Head Impacts in Lacrosse Subject of Closely Watched Study at Sacred Heart University

With heightened focus in recent years on the ramifications of concussions on the careers and lives of athletes – especially professional football players – research is gaining interest and attention in a range of contact sports. The recent release of the popular movie Concussion has pushed awareness and interest even further – along with the appetite for scientific research. In Connecticut, Sacred Heart University (SHU) is underway with poised to start the third year of a four-year study of the school’s men’s lacrosse team, which will be among the first comprehensive studies looking at head impact and concussions in the sport at the college level. U.S. Lacrosse, the sport’s governing body, provided the SHU athletic-training education program a $15,000 grant to study the effects of on-the-field head impacts. The 2016 season began on February 13 and runs through April 30.

The SHU study got underway in January 2014 and was initially focused on freshmen players.  It has continued to monitor the same athletes as they progress through their four-year lacrosse career.  The goal is to gain a better understanding of concussions in the sport and ultimately generate insights for safer play.

Theresa Miyashita, director and assistant professor for the athletic training education program, launched the accelerometer concussion study at the University. The research involves the use of accelerometers in the team’s helmets. These sensors detect the amount of impact (in Gs or standard gravity acceleration) a player receives when he gets hit by a ball, a stick, another player or hits the ground.

“We are one of the first in the country to embark on an accelerometer concussion study of this size in men’s lacrosse,” said Miyashita. “We are collaborating with Professor Michael Higgins at Towson University, who is conducting a similar study to compare impacts on different helmets (Cascade vs. Warrior). This research targets the fastest-growing team sport in America.”

The players have been wearing these sensors in their helmets for the entire season – both in practices and games. The information received from the sensors is then uploaded to see the number of impacts sustained, where the impacts were sustained and the amount of Gs each impact had. This data is then compared to a number of different variables such as neurocognitive function, modified IQ scores, depression/anxiety, alcohol/drug dependency screens and concussion injuries. The players were baseline tested and are given a post-test when each season is complete.LacrosseConcussionGrant675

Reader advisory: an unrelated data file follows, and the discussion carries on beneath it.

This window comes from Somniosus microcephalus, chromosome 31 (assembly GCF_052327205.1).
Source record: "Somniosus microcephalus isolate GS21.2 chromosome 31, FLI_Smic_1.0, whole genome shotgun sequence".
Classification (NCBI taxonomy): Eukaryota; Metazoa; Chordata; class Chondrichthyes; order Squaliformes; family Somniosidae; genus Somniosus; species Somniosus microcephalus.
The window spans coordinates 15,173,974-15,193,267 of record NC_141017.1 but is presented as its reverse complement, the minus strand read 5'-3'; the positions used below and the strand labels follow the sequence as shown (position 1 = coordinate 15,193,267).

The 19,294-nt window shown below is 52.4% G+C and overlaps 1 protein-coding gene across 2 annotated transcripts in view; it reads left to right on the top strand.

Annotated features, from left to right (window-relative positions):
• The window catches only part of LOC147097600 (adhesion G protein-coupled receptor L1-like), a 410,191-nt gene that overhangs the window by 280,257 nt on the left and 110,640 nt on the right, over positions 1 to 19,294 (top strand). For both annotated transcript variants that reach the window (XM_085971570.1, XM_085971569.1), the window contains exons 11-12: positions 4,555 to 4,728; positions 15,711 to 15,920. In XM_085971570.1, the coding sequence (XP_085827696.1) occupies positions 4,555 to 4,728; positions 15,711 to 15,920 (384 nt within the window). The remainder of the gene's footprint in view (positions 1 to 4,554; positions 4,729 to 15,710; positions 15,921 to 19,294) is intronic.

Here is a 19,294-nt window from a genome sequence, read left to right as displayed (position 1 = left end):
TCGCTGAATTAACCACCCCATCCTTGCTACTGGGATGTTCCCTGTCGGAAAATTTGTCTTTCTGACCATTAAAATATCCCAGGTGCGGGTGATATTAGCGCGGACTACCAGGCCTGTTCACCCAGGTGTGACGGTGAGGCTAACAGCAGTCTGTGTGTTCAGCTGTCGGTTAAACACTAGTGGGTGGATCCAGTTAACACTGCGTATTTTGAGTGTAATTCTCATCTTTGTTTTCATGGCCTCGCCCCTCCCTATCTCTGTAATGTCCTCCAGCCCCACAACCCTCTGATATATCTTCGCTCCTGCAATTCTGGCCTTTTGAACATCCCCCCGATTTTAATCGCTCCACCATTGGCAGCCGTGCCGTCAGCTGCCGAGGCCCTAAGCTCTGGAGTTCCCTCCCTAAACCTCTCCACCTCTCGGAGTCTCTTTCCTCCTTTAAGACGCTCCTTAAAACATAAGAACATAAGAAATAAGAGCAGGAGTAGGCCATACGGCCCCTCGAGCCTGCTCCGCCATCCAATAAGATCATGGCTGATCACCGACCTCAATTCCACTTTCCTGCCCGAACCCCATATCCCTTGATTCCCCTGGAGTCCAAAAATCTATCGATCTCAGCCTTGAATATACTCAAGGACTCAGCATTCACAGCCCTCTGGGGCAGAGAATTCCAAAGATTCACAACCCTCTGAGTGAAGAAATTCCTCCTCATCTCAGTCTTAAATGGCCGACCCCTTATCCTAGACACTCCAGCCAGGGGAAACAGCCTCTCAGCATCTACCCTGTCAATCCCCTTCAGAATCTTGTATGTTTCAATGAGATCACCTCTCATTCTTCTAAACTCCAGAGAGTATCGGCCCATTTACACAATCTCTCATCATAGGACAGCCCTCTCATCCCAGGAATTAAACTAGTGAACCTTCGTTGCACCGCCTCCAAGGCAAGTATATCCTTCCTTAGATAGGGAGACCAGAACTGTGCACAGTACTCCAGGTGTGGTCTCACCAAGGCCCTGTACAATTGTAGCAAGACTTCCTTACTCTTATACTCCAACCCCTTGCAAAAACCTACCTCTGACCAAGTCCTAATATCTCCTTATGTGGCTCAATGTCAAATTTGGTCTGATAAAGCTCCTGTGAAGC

The study is being done in partnership with a Canadian company, GForceTracker, which has developed “an advanced athlete monitoring system used to collect, measure, and analyze head impacts & biometric performance data, all in real time.” The company produces a “Hit Count® Certified, advanced linear g-force and rotational impact sensor monitoring system that accumulates a lifetime of head impacts.”

The detection device monitors, measures and provides vital statistics such as number of impacts, severity of impacts, local alarming when the impact exceeds an acceptable threshold and accumulates this data to provide key metrics that determine whether its user has suffered a possible head injury.  The GFT is currently the only Hit Count® Certified head impact sensor on the market, the company’s website indicates, “and can be used by individual players or entire teams in both helmeted and non-helmeted sports.”

“The men’s lacrosse team and their coach, John Basti, have been huge supporters and have been instrumental in getting this project running,” Miyashita said. “This project would not be possible without them and the rest of my research team.”shot

Miyashita’s team consists of Professor Eleni Diakogeorgiou; Kaitlyn Marrie, staff member for the athletic training program; Mary Jo Mason from the Health and Wellness Center, Professor Kelly Copperthite and a number of her athletic training students.  The Fairfield County Business Journal recently reported that Miyashita’s husband is a former professional player who is now assistant coach of the SHU men’s team.

Sacred Heart University, with a student population of 6,400, is the second-largest independent Catholic university in New England, offering more than 50 undergraduate, graduate and doctoral programs on its main campus in Fairfield.  The SHU Pioneers' men's lacrosse team competes in the Northeast Conference of the NCAA Division 1.